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Collecting the Processor Temperature With uberAgent

The other day a customer asked if uberAgent is collecting the CPU temperature. By default, it is not. But you can easily add the CPU temperature as a metric via uberAgent’s custom script functionality. Here is how.

In a nutshell, uberAgent’s custom script functionality allows you to execute arbitrary scripts whose output is sent to the backend (e.g., Splunk). Go here to get more details on the configuration.

Choose Your Preferred Data Source

The processor temperature is stored in one of these WMI objects, or both:

  1. MSAcpi_ThermalZoneTemperature
  2. Win32_PerfFormattedData_Counters_ThermalZoneInformation

On our test machine, the values differed between the two objects. We compared them with the values other tools like HWInfo provided and found that Win32_PerfFormattedData_Counters_ThermalZoneInformation is the better option for our machine. That could be different for yours, though.

Either way, your machines have to support at least one of these objects. If the machines are equipped with Intel processors, they will likely do. If not, you will get the error Get-WMIObject : Not supported when running a PowerShell command like Get-WMIObject MSAcpi_ThermalZoneTemperature -Namespace "root/wmi".

We wrote two PowerShell scripts, one for each object, which give you the temperature in Celsius, Fahrenheit, and Kelvin. Choose your preferred unit by commenting out the other unnecessary rows.

$temperature = Get-CimInstance -ClassName MSAcpi_ThermalZoneTemperature -Namespace "root/wmi"

$TempKelvin = $temperature.CurrentTemperature / 10
$TempCelsius = $TempKelvin - 273.15

$TempFahrenheit = (9/5) * $TempCelsius + 32

$Output = @{
   # delete rows which are not needed
   'TempCelsius' = [math]::Round($TempCelsius)
   'TempFahrenheit' = [math]::Round($TempFahrenheit)
   'TempKelvin' = [math]::Round($TempKelvin)
}
Write-Output $($Output.Keys.ForEach({"$_=$($Output.$_)"}) -join ' ')
$TempKelvin = (Get-CimInstance -ClassName Win32_PerfFormattedData_Counters_ThermalZoneInformation).Temperature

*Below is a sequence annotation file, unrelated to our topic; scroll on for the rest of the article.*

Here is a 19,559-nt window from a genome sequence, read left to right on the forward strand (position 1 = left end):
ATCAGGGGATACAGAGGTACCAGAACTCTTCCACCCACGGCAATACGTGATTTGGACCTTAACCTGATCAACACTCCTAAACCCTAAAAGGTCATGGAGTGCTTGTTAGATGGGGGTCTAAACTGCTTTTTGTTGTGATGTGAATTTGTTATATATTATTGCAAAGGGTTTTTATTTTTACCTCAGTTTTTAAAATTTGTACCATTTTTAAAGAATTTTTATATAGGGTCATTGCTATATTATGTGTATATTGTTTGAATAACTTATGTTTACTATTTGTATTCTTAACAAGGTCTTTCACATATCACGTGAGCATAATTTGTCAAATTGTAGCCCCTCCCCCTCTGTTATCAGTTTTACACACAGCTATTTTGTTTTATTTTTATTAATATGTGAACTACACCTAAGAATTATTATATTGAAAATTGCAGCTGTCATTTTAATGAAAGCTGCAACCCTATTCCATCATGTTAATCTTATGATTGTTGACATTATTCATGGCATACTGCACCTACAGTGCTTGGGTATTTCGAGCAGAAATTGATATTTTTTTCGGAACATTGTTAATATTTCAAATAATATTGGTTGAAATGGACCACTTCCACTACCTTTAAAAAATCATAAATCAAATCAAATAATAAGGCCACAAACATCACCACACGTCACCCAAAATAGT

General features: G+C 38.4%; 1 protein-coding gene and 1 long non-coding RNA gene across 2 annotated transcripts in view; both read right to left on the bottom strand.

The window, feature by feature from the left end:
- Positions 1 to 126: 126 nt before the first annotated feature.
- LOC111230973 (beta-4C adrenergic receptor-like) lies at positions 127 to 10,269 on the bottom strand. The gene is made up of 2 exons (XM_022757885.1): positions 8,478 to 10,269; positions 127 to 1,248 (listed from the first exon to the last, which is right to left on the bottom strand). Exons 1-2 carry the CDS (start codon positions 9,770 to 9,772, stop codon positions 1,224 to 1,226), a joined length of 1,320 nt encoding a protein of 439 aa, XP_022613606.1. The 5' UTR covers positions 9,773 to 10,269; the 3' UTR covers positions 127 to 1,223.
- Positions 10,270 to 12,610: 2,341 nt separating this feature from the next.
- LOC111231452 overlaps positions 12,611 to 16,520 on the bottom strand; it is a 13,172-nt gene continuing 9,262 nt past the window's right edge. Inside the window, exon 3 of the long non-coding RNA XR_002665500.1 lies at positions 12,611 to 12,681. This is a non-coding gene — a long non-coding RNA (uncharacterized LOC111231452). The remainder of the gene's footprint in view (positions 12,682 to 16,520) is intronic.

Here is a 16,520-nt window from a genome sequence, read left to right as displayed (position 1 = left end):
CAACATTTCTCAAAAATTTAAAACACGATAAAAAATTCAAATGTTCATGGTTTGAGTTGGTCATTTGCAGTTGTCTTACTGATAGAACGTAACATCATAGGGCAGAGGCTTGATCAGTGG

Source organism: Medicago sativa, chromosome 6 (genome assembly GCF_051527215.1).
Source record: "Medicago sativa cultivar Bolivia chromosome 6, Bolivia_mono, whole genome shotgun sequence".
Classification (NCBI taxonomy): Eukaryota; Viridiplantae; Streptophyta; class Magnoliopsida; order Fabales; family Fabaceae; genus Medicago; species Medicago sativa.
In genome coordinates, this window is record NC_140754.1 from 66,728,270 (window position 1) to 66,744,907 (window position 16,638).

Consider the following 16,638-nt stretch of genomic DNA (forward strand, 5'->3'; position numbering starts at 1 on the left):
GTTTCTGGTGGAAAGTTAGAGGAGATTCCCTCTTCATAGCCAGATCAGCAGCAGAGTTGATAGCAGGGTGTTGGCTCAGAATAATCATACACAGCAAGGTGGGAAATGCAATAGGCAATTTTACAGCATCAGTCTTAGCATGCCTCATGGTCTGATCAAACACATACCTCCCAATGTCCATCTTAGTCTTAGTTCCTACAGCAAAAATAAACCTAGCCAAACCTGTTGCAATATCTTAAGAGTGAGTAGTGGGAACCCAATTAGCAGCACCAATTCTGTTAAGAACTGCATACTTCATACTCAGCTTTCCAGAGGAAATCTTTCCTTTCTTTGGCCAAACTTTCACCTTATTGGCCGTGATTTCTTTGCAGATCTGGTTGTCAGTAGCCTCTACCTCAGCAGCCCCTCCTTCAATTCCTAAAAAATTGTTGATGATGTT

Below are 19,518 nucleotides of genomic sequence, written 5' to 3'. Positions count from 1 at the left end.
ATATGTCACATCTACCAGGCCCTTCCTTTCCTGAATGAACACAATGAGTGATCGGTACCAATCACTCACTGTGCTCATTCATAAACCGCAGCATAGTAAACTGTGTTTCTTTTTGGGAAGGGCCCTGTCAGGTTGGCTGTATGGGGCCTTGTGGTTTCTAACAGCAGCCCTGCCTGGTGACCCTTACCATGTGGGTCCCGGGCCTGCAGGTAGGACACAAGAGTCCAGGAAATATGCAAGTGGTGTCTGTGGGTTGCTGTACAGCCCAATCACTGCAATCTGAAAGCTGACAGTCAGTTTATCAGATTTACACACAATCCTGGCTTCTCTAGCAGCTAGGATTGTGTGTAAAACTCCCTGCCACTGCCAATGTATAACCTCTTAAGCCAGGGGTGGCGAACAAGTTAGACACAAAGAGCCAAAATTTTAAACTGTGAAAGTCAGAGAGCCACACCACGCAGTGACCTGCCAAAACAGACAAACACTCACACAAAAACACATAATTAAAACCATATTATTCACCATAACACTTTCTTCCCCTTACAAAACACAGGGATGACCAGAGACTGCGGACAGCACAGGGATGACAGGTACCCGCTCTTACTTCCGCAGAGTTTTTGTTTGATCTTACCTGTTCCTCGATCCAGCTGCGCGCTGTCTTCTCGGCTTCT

$TempCelsius = $TempKelvin - 273.15

$TempFahrenheit = (9/5) * $TempCelsius + 32

$Output = @{
# delete rows which are not needed
   'TempCelsius' = [math]::Round($TempCelsius)
   'TempFahrenheit' = [math]::Round($TempFahrenheit)
   'TempKelvin' = [math]::Round($TempKelvin)
}
Write-Output $($Output.Keys.ForEach({"$_=$($Output.$_)"}) -join ' ')

The output of both scripts looks like this: TempCelsius=65 TempFahrenheit=149 TempKelvin=338

Configure uberAgent to Start Querying

Store your preferred script somewhere on the target machines. We went with C:\Program Files\vast limits\uberAgent\Scripts\Get-ProcessorTemperature.ps1.

Next step is to create a new timer in uberAgent’s configuration, like this:

############################################
# Timer 12
############################################
[Timer]
Name = Processor temperature
Comment = Collect processor temperature with a custom script
# Run every 5 minutes
Interval = 300000
# Run the first time 10 minutes after boot to give the machine time to get into a normal working state
Start delay = 600000
Script = powershell.exe -executionpolicy bypass -file "C:\Program Files\vast limits\uberAgent\Scripts\Get-ProcessorTemperature.ps1"
ScriptContext = Session0AsSystem # Run this script with system permissions

Splunk it!

Now you have the processor’s temperature in Splunk and can relate it to the machine’s performance.

Please note that there are more advanced technologies to get the processor temperature, like Intel DTS. But using these with PowerShell would go beyond the scope of a practice guide.